Press Release

Mars Software Honored By NASA

By SpaceRef Editor
August 12, 2004
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NASA has selected a data visualization and simulation software package
used by Mars rovers and landers, and a software package that can be
used in aerospace and industrial flow fluid applications, as the “best
of the best” software developed by the agency this year.

The “Science Activity Planner” developed by a team of experts at
NASA’s Jet Propulsion Laboratory, Pasadena, Calif., combines
cutting-edge visualization with sophisticated planning and simulation
capabilities to provide an intuitive interface to Mars rovers and
landers. It is a multi-mission, multi-purpose tool that has achieved
three simultaneous successes in mission operations, public outreach
and technology development.

The software comes in two versions. The first is used in mission
operations and contains the official mission activity dictionary. The
second version was released under the name
“Maestro” to the public for education and outreach. Maestro includes
additional training features that make it a more effective tool for
public engagement.

The software is used heavily in the Mars Exploration Rover Mission on
a daily basis. Scientists on the rover missions depend on the Science
Activity Planner as their primary interface to the Spirit and
Opportunity rovers. Every day, mission scientists and engineers use it
to plan the next actions of the rovers and analyze the data arriving
from Mars. The software has completed over 350 Mars days of successful
mission operations of the Spirit and Opportunity rovers without a
single critical failure and will continue to serve this role until the
end of the mission.

“We are thrilled to receive this award and honored to have been a part
of the amazing team behind the Mars Exploration Rover mission,” said
Jeff Norris, the software team leader at JPL.

NASA also selected the TetrUSS 2004 software as an award winner.
TetrUSS 2004 is a suite of computer programs used for fluid dynamics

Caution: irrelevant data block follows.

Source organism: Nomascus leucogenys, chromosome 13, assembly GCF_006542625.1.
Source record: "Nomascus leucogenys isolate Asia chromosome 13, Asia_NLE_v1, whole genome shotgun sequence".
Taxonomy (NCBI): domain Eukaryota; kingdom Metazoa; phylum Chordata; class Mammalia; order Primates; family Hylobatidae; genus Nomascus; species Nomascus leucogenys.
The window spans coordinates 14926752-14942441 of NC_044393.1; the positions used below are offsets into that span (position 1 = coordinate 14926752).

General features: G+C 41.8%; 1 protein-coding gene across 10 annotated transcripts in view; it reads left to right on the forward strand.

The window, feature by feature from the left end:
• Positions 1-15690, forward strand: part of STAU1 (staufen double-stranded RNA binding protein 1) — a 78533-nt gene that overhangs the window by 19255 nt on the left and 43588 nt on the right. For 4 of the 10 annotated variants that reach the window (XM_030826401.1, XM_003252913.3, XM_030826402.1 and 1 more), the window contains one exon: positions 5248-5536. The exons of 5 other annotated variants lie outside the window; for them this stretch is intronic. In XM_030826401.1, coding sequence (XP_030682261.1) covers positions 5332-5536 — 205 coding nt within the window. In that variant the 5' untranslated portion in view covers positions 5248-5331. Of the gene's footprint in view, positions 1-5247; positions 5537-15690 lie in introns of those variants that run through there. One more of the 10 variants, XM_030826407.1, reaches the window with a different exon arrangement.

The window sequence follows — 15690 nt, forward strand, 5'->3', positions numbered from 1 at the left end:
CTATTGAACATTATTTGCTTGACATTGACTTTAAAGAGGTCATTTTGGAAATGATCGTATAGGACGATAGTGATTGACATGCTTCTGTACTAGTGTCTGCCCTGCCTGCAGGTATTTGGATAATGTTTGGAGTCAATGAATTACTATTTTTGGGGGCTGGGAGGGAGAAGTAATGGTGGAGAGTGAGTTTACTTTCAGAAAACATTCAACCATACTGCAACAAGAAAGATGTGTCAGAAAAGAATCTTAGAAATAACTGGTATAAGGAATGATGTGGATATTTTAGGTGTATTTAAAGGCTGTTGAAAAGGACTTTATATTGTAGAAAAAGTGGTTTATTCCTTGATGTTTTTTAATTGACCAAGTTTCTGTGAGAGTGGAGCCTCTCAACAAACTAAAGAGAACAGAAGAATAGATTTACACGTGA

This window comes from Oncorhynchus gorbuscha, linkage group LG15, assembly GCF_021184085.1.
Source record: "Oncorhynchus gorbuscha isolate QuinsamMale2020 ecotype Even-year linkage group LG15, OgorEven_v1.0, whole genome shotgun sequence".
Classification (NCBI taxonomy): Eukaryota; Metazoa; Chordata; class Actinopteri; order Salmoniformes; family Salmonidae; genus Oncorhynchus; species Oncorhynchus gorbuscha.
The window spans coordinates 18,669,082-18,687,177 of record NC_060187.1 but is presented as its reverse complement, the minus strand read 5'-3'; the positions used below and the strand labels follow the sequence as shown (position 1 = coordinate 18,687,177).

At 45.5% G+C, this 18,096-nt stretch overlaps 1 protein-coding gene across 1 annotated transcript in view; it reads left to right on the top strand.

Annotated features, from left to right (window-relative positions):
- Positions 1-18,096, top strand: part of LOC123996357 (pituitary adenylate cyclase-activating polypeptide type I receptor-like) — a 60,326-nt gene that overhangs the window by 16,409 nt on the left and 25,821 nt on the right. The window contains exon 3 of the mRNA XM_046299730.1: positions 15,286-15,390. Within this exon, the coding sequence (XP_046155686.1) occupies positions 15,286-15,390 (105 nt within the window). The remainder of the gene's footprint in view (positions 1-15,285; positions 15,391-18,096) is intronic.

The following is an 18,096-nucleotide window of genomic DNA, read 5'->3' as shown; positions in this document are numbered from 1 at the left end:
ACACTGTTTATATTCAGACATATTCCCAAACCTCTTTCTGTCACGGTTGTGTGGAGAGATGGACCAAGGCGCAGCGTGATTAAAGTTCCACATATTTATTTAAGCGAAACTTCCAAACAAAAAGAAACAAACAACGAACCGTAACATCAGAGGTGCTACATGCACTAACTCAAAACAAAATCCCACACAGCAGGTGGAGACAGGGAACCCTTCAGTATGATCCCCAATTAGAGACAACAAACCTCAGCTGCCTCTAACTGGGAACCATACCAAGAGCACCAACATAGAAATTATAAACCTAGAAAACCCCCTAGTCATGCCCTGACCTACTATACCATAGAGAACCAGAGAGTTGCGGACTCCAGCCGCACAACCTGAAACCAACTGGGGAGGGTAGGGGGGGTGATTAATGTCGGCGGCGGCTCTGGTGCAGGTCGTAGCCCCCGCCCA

and aerodynamics analysis. Originally developed for NASA internal
applications, TetrUSS 2004 has evolved into an efficient and versatile
computer fluid dynamics tool used by engineers and scientists
throughout the nation. The software is widely used in other government
organizations, the aerospace industry, academia and non-aerospace
industries such as automotive, biomedical and civil engineering.

Increased use of TetrUSS 2004 has occurred in critical NASA,
government and industry programs. TetrUSS 2004 is now in use at over
500 sites for all classes of aerospace and industrial fluid flow
applications, inside and outside of NASA, worth many billions of
dollars. The TetrUSS 2004 team leader is Neal Frink of NASA’s Langley
Research Center, Hampton, Va.

NASA began the competition in 1994, designed to reward outstanding
software at the agency, as measured by the following criteria.

  • The science and technology significance of the software and its impact on NASA’s mission
  • The extent of current and potential use
  • The usability of the software
  • The quality factors considered in the software
  • Intellectual property factors such as patents and copyrights
  • Innovation of the software

Software eligible for this award must have NASA intellectual property
interest, be of commercial grade, and be available to appropriate
commercial users or dedicated to a NASA mission.

For more information about the Software of the Year award on the
Internet, visit: http://icb.nasa.gov/nasaswy.html

SpaceRef staff editor.